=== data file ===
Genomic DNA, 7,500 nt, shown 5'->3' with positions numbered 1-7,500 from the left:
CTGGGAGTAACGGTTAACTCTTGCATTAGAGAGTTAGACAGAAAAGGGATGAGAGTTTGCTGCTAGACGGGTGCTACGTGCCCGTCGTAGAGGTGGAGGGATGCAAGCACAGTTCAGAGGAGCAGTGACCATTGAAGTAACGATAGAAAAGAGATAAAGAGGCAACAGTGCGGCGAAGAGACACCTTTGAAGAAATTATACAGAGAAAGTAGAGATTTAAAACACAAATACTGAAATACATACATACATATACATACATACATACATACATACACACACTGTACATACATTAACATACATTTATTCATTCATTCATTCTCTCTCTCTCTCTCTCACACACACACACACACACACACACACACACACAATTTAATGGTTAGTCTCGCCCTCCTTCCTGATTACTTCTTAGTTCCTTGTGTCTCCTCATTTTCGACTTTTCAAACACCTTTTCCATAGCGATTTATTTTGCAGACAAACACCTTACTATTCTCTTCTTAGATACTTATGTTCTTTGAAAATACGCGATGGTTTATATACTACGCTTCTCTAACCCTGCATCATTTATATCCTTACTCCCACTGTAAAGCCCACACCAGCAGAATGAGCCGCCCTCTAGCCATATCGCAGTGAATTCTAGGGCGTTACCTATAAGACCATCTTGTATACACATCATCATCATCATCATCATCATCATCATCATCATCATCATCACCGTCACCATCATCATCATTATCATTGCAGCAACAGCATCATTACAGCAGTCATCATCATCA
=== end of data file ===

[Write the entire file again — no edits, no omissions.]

Genomic DNA, 7,500 nt, shown 5'->3' with positions numbered 1-7,500 from the left:
CTGGGAGTAACGGTTAACTCTTGCATTAGAGAGTTAGACAGAAAAGGGATGAGAGTTTGCTGCTAGACGGGTGCTACGTGCCCGTCGTAGAGGTGGAGGGATGCAAGCACAGTTCAGAGGAGCAGTGACCATTGAAGTAACGATAGAAAAGAGATAAAGAGGCAACAGTGCGGCGAAGAGACACCTTTGAAGAAATTATACAGAGAAAGTAGAGATTTAAAACACAAATACTGAAATACATACATACATATACATACATACATACATACATACACACACTGTACATACATTAACATACATTTATTCATTCATTCATTCTCTCTCTCTCTCTCTCACACACACACACACACACACACACACACACACAATTTAATGGTTAGTCTCGCCCTCCTTCCTGATTACTTCTTAGTTCCTTGTGTCTCCTCATTTTCGACTTTTCAAACACCTTTTCCATAGCGATTTATTTTGCAGACAAACACCTTACTATTCTCTTCTTAGATACTTATGTTCTTTGAAAATACGCGATGGTTTATATACTACGCTTCTCTAACCCTGCATCATTTATATCCTTACTCCCACTGTAAAGCCCACACCAGCAGAATGAGCCGCCCTCTAGCCATATCGCAGTGAATTCTAGGGCGTTACCTATAAGACCATCTTGTATACACATCATCATCATCATCATCATCATCATCATCATCATCATCATCACCGTCACCATCATCATCATTATCATTGCAGCAACAGCATCATTACAGCAGTCATCATCATCA